“I’ve made a world of compromises and compromises on this,” Roem told the House Rules Committee on Wednesday.
Roem’s original legislation would have prohibited government agencies from charging people for the first two hours of a records search in response to a FOIA request, as long as the requester had not made more than four records requests in the past 31 days. It would also cap hourly fees for FOIA responses at $33 an hour unless a government agency successfully argues in court that it should charge more.
After a backlash from local government groups, Roem proposed a replacement version that would prohibit agencies from charging for the first hour of a person’s first FOIA request each year and raise the cap to $40 an hour, with exceptions. It would also order government agencies to document all requests they receive that take more than 30 minutes to complete, and ask the FOIA Board to consider whether parts of the law dealing with fees “need to be permanently changed to facilitate requesters’ access to public records.” ”
The bill’s sunset date would be July 1, 2025, which would allow the study to be completed.
The Daily Wire is suing Loudoun schools over housing number disclosures
Right-wing media outlet Daily Wire Sues Loudoun County Public Schools for refusing to disclose how much it paid to settle a lawsuit brought against the department by a Broad Run High School sexual-harassment victim.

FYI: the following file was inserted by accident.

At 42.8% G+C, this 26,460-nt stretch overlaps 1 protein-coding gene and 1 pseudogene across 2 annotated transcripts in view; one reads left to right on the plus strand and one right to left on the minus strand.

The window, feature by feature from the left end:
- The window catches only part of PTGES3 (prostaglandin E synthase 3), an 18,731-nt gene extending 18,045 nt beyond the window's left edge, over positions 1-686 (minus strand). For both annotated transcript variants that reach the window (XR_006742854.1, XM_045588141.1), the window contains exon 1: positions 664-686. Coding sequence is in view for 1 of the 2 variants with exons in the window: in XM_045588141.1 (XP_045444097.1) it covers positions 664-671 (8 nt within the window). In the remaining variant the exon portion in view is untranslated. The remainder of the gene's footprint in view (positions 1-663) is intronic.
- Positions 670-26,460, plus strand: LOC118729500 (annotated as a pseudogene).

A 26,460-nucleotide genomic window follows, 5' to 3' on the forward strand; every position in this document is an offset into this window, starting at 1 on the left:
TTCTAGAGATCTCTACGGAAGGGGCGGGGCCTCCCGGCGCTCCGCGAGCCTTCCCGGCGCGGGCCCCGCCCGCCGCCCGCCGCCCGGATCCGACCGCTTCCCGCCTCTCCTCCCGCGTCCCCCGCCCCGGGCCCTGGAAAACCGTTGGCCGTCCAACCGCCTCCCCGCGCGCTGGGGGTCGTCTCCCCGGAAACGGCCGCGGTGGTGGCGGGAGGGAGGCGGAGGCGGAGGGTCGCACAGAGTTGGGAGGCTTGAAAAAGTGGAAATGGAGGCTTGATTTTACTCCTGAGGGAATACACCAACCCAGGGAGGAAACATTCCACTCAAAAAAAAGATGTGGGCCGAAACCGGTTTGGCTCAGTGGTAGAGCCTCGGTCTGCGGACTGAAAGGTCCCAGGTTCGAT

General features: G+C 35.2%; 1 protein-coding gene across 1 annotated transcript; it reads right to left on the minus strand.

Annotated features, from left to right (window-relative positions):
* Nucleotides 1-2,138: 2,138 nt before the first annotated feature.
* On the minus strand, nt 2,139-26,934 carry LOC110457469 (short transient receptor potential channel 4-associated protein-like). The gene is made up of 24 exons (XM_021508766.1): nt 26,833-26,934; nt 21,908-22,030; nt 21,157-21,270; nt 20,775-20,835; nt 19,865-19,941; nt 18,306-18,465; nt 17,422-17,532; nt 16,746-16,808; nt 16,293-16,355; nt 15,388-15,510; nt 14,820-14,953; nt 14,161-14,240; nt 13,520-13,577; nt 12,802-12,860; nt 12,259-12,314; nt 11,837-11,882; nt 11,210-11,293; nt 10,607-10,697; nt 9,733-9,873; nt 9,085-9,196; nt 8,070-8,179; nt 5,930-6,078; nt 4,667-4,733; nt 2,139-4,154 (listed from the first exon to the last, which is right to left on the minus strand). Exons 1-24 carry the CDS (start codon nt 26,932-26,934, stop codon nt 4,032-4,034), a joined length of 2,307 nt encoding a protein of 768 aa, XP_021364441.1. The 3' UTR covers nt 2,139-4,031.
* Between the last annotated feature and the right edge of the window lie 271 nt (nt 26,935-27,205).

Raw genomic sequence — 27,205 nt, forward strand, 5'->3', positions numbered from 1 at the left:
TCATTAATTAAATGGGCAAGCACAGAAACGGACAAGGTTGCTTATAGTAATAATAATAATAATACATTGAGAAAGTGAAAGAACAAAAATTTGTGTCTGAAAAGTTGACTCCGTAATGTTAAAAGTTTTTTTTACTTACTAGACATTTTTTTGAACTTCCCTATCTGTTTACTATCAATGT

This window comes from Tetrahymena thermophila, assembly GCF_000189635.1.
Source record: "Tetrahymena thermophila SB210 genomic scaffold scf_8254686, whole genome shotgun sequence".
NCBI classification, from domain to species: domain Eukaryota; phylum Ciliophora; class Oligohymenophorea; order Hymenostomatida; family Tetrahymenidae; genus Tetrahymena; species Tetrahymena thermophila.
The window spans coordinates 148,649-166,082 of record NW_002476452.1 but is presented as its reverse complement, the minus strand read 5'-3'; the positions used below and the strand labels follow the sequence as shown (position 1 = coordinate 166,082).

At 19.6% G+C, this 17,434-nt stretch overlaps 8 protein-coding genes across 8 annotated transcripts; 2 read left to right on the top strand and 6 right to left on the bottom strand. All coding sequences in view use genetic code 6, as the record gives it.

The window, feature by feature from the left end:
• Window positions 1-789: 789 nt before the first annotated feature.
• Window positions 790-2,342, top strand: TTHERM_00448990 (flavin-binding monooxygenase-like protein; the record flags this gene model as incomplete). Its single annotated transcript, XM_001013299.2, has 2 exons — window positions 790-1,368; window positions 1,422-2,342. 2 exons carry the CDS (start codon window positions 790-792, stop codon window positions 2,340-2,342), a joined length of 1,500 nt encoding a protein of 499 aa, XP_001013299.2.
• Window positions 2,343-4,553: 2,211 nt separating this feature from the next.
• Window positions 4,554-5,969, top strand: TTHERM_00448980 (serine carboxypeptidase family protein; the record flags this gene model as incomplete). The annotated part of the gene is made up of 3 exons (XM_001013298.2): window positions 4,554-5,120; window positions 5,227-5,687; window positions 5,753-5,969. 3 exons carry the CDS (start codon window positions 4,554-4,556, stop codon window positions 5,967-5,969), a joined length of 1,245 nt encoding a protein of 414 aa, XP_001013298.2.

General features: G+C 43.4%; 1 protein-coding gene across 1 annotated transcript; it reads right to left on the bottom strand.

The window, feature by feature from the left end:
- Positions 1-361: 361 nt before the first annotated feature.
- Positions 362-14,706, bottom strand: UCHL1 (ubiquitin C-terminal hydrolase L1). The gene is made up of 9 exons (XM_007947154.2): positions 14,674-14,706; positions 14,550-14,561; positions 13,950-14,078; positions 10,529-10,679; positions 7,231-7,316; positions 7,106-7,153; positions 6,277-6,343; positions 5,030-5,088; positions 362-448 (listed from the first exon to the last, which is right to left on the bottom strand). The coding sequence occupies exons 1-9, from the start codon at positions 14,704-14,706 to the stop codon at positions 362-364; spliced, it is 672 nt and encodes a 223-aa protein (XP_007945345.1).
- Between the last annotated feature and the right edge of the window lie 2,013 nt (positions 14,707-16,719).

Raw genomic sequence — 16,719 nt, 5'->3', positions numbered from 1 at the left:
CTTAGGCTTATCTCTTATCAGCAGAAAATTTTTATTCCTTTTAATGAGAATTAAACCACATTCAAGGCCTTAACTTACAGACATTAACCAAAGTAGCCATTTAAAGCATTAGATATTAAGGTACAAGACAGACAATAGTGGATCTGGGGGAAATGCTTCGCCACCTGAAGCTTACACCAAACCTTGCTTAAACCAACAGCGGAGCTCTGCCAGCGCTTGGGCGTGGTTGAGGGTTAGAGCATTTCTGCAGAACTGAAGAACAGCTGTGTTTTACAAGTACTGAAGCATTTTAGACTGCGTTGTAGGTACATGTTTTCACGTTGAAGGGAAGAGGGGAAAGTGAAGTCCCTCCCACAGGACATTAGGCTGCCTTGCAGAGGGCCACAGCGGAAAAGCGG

This October, reporter Luke Rosiak submitted a Freedom of Information Act request to Loudoun schools for a copy of the agreement that settled the victim’s claims. according to Daily Wire’s claimThe division refused to produce the record, which it said was exempt from FOIA because it was an “identifiable student academic record,” contained information directly related to a specific student, and was “a legal memorandum/work product designed specifically for use in litigation.”
Rosiak later filed another FOIA request seeking “financial records” related to Loudoun schools, any legal settlement entered in 2023. The department said it had “no record of any response” to the request.
Augusta County appeals decision requiring disclosure of meeting record
According to the Augusta Free PressThe Augusta County Board of Supervisors voted 6-1 to challenge a recent ruling by a local judge ordering the local judge to turn over the recording of a closed session hearing.
Judge Thomas Wilson IV found before the board did not sufficiently specify the reason for going into closed session on March 20, 2023. Wilson said the staffing exemption cited by the board “does not contain the specificity that I consider. [FOIA] the law requires”.
Azad Matbuat is one of the news agencies looking for the audio recording.
Spotsylvania School Board places superintendent on leave in closed session
The Free Lance-Star reported on this The Spotsylvania County School Board voted in closed session to place controversial superintendent Mark Taylor on administrative leave.
The vote came despite Virginia’s Freedom of Information Act saying state agencies can act on matters discussed in closed session only after reconvening in public.
One board member refused to approve the closed session, saying it violated FOIA.
Have you encountered local or state officials who denied or delayed your FOIA request? Tell us about it: [email protected]